You told us how much you loved this class with Instructor Scott Foglesong last July so we brought it back. Designed to enhance your appreciation of classical music and all things orchestra, recordings of this 4-week introductory course (originally broadcast in July 2020) are available to watch on demand through March 31, with Class 4 featuring a new Q&A with Scott and Donato.
Available with new web resources to make it easier to extend your music discovery at home. Watch or re-watch episodes on demand through March 31. Classes 1-3 run approximately 75 mins; Class 4 runs 90 mins.
When: Each class is available on-demand for your encore enjoyment through March 31.
Where: Watch live in the comfort of your home
Who should attend: Anyone with an interest in learning more about classical music, ages 18 to 99.
Cost: $25 per household for the 4-lecture series / $20 for returning patrons with discount code.
Course Outline and Resources
Class 1: Orchestras 101 | You Could Google it, or…
We’ll start by tackling a pressing question: just what does a conductor do, anyway? After we’ve shone some light on that issue (with the aid of many conductors and orchestras) we’ll take a bird’s eye look at the orchestra from its early days to the present, culminating in a trip through the orchestra’s sections and instruments.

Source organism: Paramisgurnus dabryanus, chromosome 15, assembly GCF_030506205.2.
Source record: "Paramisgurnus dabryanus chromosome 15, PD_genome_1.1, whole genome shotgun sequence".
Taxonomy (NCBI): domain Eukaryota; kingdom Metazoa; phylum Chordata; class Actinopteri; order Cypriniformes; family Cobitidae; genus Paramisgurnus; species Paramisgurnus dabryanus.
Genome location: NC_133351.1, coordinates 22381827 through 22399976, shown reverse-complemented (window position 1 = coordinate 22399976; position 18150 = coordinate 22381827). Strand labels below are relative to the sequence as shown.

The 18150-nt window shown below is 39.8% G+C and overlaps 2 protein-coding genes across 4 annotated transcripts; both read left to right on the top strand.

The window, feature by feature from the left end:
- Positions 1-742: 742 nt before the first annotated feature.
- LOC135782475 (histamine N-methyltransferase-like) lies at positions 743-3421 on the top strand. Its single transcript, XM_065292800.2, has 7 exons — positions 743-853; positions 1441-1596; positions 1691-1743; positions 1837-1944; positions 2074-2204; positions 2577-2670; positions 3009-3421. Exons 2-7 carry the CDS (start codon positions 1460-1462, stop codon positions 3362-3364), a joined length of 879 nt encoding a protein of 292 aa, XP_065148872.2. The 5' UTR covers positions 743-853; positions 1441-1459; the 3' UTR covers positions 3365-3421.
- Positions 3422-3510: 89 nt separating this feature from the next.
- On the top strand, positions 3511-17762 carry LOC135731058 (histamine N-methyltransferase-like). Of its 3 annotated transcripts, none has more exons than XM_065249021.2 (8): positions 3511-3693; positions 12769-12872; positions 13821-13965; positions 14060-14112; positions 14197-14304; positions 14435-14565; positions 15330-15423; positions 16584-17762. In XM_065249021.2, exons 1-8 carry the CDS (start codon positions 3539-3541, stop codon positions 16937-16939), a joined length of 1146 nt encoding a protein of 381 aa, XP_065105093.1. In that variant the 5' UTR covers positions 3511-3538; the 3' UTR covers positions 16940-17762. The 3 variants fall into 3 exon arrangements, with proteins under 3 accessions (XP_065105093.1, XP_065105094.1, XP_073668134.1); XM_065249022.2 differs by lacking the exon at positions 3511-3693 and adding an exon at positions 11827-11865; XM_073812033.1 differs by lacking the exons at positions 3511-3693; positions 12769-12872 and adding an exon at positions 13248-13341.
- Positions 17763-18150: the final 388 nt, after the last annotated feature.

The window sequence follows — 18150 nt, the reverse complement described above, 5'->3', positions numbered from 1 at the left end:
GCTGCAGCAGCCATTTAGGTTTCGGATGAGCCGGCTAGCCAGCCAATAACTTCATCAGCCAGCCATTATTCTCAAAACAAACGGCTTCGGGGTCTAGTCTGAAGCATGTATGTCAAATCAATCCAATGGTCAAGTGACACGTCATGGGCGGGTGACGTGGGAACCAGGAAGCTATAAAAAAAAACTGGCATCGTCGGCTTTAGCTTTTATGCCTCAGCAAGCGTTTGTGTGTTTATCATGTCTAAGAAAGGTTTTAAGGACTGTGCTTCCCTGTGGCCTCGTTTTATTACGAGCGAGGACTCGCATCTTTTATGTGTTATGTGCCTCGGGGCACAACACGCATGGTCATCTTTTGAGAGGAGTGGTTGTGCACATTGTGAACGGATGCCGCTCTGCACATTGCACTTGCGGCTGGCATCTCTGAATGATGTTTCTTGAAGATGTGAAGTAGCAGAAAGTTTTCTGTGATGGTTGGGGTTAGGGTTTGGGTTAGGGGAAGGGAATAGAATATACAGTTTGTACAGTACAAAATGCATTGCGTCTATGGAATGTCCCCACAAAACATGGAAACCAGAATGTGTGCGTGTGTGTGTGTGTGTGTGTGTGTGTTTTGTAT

Class 2: Classical Music | Coming into its Own
Orchestral music began in the Baroque Era (1600-1750) with masters such as Vivaldi, Bach, and Handel, but it really came into its own with the Viennese Classical (later 18th century) with Haydn and Mozart. We’ll explore some pieces from both those eras (and maybe a little later), expanding to composers beyond the usual suspects, including those of African heritage and from Asia, as well as celebrating the significant contributions of women.
Class 3: Composers | The Political Animals
Musicians are political animals, just like the rest of us. Beethoven was a pioneering ‘political’ composer who expressed the gestalt of an age. Then it’s on to the 19th-century Romantics who followed Beethoven’s lead, and finally we’ll explore several 20th-century works imbued with extra-musical significance: Dmitri Shostakovich’s Symphony No. 5 and Benjamin Britten’s War Requiem.
Class 4: Music of Our Time | A Kaleidoscope
Beginning in the early 20th century and continuing to the present day, the music of the modern world offers a rich and multi-varied array of styles. We’ll dig into this kaleidoscopic banquet, beginning with Claude Debussy and moving through jazz-inspired composers such as George Gershwin, reaching the 21st century with works written within the past few years. Professor Scott Foglesong and California Symphony Music Director Donato Cabrera will close out A Fresh Look with a discussion about the past, present, and future of orchestral music.